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Been looking and drooling over some gun porn lately . I am not able to buy either one right now but can someone explain about the 2 and if you have shot one or both . I have a Trapdoor which I love but looking at 45-110 or even maybe the 45-120 . Why the 45-120 ? WHY NOT !!! i like the look of the Sharps but both are nice . Getting excited just talking about it !!!!!
 

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Been looking and drooling over some gun porn lately . I am not able to buy either one right now but can someone explain about the 2 and if you have shot one or both . I have a Trapdoor which I love but looking at 45-110 or even maybe the 45-120 . Why the 45-120 ? WHY NOT !!! i like the look of the Sharps but both are nice . Getting excited just talking about it !!!!!
go to c sharps site and drool some more. they have both, and more. enter at your own risk!

rick
 

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I've never had an 1885 but have two Shiloh's and have owned three total. Sold the one I bought back in the 80's for an obscene profit. The '85 is the stronger of the two BUT, all the better Sharps of today are a lot stronger than the originals. How much I can't say but it's significant. The '74 Sharps is obviously the older of the two designs. Some say the center hammer of the '85 doesn't effect your sight picture and that the big, side hammer Sharps does because of the off center torque. Those who say that are either a lot better shot than I was when competing or they're trying to justify their '85 over the '74. I never found that to be true.

I can give you one good reason to stay away from the really big Sharps cartridges, if you're going to shoot black powder and if you're going to shoot those historical old cartridges, there's no other propellant to use. Fouling control. I've owned and shot all the 45's except for the 45-2 7/8, what you're calling the 45-110. Once you go over about an 80 gr. charge of black powder you need to be adding a grease cookie or two. Even the heaviest bullets don't carry enough lube to keep the fouling soft and give you a nice lube star at the muzzle. Another reason could be recoil, if that's a problem. It's significant even in a 10 - 12 lb. rifle. The weight of the powder charge is a factor in calculating free recoil and in felt recoil. Add the heavy charges to generally at least a 500 grain bullet and recoil increases. Now, it isn't that sharp, snappy, biting recoil of smokeless powder. Many have described it as a big push...to include me but, with those long cases and heavy bullets it's a pretty massive push. There's a reason the competitive shooters got away from even the 45-70 and 540-550 grain bullets 15-20 years ago.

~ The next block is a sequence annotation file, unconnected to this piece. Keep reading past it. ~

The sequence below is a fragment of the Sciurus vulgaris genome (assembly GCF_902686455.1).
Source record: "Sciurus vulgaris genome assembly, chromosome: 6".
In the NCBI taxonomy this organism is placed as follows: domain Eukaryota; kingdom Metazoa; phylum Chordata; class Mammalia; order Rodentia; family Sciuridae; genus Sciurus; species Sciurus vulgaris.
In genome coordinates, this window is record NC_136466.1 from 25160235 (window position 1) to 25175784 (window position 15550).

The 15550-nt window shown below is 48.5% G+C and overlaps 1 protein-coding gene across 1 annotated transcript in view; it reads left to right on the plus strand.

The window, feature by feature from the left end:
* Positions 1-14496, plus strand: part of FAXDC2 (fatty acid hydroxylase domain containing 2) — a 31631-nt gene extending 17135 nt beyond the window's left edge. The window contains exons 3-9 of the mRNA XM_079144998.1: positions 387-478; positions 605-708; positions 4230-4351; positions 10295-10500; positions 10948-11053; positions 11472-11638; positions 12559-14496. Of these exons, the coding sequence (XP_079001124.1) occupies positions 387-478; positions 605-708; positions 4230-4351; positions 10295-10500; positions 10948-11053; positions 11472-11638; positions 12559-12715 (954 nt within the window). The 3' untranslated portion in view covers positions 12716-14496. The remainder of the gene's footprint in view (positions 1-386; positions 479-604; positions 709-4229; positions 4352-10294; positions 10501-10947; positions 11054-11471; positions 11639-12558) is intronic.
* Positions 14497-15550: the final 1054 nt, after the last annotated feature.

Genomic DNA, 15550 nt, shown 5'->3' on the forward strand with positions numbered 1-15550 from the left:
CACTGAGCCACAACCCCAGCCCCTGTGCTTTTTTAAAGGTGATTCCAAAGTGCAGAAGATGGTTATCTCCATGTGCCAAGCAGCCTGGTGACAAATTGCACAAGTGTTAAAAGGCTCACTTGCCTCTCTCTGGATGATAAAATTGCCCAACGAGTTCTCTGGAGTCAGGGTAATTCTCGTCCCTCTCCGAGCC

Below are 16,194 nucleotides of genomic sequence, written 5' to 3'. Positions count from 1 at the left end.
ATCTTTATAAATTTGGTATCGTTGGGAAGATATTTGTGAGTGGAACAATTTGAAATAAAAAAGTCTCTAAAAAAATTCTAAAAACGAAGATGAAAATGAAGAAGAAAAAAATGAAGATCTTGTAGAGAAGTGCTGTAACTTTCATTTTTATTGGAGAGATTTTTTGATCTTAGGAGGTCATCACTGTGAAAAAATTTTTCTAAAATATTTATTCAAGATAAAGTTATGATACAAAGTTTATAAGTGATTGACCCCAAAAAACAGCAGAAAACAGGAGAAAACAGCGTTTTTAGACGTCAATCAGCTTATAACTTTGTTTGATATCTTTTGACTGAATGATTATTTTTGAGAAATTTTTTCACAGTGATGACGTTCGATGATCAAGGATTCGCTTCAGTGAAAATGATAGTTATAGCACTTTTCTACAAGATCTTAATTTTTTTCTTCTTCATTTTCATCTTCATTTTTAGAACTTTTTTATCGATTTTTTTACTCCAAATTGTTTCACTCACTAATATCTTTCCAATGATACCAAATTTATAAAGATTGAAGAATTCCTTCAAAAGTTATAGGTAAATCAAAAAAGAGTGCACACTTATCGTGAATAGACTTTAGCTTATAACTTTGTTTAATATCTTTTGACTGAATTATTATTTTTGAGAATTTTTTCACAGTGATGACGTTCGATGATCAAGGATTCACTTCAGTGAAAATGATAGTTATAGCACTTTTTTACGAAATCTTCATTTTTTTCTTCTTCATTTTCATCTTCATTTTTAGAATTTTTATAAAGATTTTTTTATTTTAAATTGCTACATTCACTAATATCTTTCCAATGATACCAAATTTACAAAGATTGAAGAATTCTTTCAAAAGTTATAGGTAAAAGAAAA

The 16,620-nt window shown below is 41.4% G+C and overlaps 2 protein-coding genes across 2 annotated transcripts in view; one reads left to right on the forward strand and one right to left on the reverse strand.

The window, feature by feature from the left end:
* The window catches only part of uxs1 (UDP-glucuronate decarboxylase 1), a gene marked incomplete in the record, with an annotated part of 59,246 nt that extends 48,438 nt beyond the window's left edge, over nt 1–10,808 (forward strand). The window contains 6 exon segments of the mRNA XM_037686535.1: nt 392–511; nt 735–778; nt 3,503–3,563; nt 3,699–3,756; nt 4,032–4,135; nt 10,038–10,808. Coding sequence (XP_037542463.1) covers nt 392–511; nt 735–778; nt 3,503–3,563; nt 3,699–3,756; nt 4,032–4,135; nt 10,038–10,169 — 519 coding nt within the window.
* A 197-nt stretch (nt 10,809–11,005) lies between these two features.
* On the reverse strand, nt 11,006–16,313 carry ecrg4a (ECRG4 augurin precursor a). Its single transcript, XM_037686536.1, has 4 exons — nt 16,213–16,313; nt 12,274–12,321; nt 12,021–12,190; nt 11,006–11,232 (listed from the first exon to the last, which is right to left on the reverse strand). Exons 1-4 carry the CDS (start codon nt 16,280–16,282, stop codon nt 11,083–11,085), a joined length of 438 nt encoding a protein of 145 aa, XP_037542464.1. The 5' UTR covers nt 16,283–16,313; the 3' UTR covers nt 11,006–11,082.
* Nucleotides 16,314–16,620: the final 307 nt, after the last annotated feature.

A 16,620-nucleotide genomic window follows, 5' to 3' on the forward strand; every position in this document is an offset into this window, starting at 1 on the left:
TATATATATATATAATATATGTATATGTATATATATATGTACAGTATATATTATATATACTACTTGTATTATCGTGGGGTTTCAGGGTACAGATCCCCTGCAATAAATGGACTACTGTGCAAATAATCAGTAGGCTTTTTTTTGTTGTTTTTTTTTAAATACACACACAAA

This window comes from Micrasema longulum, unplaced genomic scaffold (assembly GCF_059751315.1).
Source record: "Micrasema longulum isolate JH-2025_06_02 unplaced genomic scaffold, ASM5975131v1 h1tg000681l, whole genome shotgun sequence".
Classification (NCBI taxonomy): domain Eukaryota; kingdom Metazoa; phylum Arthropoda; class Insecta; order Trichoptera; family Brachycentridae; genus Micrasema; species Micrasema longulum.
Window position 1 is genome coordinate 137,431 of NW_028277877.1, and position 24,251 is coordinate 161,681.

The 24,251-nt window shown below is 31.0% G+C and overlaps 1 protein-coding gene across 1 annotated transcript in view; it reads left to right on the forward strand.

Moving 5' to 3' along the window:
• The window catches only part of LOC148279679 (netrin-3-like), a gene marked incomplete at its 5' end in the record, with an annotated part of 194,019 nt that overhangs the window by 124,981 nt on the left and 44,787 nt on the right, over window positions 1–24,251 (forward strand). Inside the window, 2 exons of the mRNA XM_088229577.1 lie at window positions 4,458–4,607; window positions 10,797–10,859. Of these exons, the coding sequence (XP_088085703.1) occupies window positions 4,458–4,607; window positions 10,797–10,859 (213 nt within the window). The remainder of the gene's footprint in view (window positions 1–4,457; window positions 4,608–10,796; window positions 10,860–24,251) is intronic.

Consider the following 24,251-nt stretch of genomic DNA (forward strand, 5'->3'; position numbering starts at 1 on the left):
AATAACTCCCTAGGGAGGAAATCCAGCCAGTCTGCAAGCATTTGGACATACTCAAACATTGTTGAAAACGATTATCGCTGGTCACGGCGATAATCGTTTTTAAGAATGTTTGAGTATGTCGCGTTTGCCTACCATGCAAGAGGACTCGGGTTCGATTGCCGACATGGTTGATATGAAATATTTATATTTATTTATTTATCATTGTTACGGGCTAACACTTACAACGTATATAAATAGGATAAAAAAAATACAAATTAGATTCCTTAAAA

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There is just something about them old black powder cartridges . The 450/577 for my Martini Henry , 577 for my Snider even my 43 Mauser and the rest . I get a thrill when I am reloading for them . Maybe cause the process with the grease cookies and discs , filler when called for , it's more hands on .?!. . For me it's just more fun when reloading the cases. I like reloading for my smokeless loads but it's not the same for some reason . And those big brass torpedos all nice and shiny !! I AM SUCH A GUN NERD !!!!
 

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I know exactly where you're coming from. I still have a 45-2.6 in a Ballard 1 1/2 but I don't shoot it often. It has a barrel like a deuce and a half truck axel and is just an awkward rifle. It's NOTHING like the Ballard, #5 Pacific in 38-55 I SHOULD have bought but noooooo....I had to have the big cartridge. Of the BP cartridges I have, t he 11.15 X 60R double and Montana Roughrider Shiloh in 45-2.4 see the most use. There is a really sweet Johann Outschar in 9.3 X 2 7/16, (because I don't know how many millimeters is in 2 7/16 inches), in the safe. I sot my best open sight group at 100 yards with that rifle and a BP charge and cast bullets.....5/8 of an inch for 5 shots. Plain ol' blind, dumb luck, once in a lifetime never happened before and will never happen again. I think I have a picture of it.